Twelve area organizations were among more than 170 groups and individuals to receive grants from the Iowa Department of Cultural Affairs.
The IDCA recently awarded more than $2 million in grants for art, film, history and culture through several programs overseen by the department’s divisions: the Iowa Arts Council, the State Historical Society of Iowa and Produce Iowa, the state office of film and media production, according to a news release.
Area recipients include:
• The Azubuike African American Council for the Arts, Davenport, which received an Art Project Grant for $10,000, according to a spreadsheet attached to the news release. It plans to use the funds for its Urban Exposure program.
"We're thankful for receiving this Iowa Arts Council grant during this time of uncertainty with the help of our monetary partners (including) Quad City Arts and Doris & Victor Day foundation, and the Figge,” said the organization’s executive director, Jonathan Burnett.
• Ballet Quad Cities, Rock Island, which received a Cultural Leadership Partners Program Operating Support Grant for $15,000, according to the spreadsheet, for small outdoor performances and to create virtual education outreach programs for area schools.
“(We are) very grateful for the support of this fine Iowa organization,” Ballet Quad Cities Founder and CEO Joedy Cook said.
• The Central DeWitt Performing Arts Center, which received an Art Project Grant for $1,500 for holiday brass, according to the spreadsheet.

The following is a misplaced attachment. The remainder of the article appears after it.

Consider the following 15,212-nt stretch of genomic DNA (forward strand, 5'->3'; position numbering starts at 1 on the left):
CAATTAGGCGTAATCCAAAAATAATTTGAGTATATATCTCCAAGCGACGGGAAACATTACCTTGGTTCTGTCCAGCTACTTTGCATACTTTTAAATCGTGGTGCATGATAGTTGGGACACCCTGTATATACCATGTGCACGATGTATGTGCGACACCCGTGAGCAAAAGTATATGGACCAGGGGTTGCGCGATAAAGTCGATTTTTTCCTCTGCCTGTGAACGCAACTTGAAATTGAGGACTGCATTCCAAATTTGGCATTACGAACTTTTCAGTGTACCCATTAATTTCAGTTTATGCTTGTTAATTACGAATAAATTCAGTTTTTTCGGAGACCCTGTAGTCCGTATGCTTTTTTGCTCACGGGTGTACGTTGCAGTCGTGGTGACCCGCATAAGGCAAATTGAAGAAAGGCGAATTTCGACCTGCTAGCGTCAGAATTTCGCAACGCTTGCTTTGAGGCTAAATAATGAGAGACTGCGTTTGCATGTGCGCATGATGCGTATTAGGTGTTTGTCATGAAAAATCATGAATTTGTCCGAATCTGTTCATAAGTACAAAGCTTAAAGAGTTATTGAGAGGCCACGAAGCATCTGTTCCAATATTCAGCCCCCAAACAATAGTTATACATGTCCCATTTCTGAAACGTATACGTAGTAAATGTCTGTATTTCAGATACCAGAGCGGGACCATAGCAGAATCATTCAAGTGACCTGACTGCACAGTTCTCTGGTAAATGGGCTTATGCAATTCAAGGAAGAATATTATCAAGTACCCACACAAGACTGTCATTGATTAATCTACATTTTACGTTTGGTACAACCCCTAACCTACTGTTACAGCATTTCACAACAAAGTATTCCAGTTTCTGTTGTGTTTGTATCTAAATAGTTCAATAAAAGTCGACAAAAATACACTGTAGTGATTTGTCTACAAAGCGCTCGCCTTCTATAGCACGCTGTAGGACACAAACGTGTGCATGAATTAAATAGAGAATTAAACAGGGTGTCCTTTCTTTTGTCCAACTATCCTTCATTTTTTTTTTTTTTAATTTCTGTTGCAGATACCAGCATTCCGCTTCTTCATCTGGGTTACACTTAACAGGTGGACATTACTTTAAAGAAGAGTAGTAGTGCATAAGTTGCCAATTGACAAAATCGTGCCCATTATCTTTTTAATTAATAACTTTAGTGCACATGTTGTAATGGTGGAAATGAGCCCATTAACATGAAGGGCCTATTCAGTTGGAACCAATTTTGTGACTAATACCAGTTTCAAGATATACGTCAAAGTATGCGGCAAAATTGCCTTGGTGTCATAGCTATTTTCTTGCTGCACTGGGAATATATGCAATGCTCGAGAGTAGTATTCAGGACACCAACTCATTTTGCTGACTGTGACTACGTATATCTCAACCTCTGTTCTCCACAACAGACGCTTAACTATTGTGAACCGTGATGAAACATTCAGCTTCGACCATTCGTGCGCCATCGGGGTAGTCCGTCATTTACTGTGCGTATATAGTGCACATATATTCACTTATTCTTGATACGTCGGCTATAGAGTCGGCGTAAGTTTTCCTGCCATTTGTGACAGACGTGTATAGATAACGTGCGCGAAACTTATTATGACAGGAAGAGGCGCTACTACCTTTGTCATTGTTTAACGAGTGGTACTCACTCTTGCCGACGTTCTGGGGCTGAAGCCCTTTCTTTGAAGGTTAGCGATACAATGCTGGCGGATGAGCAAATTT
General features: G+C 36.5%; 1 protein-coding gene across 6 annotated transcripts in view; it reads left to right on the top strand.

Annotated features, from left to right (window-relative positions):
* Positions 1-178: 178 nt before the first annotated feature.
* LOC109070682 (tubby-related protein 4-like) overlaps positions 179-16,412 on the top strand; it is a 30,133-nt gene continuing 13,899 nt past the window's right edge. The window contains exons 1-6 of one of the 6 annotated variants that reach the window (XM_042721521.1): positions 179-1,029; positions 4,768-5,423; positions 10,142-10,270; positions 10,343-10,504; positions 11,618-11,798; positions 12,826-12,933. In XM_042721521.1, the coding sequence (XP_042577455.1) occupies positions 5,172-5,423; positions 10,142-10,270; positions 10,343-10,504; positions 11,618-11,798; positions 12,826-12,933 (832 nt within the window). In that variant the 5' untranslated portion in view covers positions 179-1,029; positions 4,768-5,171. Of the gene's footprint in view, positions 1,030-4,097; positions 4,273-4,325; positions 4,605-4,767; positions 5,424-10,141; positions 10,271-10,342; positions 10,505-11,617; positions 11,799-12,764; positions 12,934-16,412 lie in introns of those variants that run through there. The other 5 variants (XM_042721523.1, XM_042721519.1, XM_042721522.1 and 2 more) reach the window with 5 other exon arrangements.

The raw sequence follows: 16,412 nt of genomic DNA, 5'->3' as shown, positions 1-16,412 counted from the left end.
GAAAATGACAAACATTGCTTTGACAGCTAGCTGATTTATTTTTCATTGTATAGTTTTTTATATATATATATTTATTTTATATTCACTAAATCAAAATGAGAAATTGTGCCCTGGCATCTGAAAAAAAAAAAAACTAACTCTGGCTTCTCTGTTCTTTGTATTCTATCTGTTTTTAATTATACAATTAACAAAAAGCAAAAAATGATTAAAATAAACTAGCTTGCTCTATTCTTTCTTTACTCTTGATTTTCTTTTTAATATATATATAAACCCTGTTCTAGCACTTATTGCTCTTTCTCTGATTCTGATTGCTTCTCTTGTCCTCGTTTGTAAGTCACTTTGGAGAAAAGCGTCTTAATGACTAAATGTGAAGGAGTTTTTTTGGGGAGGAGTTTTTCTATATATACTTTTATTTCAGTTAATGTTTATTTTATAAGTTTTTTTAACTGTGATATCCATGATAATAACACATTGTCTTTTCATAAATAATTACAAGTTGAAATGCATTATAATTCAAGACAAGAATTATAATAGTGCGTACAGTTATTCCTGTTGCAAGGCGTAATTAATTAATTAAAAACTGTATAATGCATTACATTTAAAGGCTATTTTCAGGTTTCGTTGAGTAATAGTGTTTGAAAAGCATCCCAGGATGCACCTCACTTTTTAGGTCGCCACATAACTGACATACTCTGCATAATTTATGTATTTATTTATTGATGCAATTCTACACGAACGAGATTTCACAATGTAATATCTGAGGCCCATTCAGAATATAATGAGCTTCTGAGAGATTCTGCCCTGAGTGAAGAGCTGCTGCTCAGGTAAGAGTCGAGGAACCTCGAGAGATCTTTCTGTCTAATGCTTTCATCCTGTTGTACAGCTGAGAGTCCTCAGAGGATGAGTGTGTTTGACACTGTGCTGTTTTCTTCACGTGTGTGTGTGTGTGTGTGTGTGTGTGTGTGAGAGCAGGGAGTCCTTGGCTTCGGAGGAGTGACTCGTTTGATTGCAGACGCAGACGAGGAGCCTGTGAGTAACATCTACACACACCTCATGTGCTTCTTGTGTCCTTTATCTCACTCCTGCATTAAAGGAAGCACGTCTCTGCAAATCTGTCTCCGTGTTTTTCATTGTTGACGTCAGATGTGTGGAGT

• The Central Community Historical Society, DeWitt, which received the Historical Resource Development Program grant for $8,613 for its DeWitt Observer newspaper preservation and digitization project, according to the spreadsheet.
• The Figge Art Museum, Davenport, which received the Cultural Leadership Partners Program Operating Support Grant for $20,000, according to the spreadsheet.
“We are grateful (for) the Iowa Department of Cultural Affairs for this grant, which provides essential operating support and enables the Figge to continue serving the community in creative ways inside and outside the museum,” Executive Director and CEO Michelle Hargrave said.
• The Friends of the Davenport Public Library, which received the Historical Resource Development Program grant for $14,847, which will allow the organization to hire a company to digitize media from the Bix Beiderbecke Museum and World Archives Collection, according to the spreadsheet.
“Receiving the grant allows us to digitize an important audio archive of interviews with musicians who knew or were influenced by Bix Beiderbecke as well as other people who knew him,” Davenport Public Library Director Amy Groskopf said. Currently, “the audio tapes are in danger of deterioration and playback equipment is generally not available.”
• Grow Quad Cities Fund — Iowa, which received a $10,000 Art Project Grant for the Alternating Currents Festival. Because the Downtown Davenport Partnership (a division of the Quad Cities Chamber) canceled this year's festival because of COVID-19, Executive Director Kyle Carter said the “funding will be returned to the state, and we plan to reapply next year,” according to an email from Erin Platt, director of marketing and communications for the Chamber.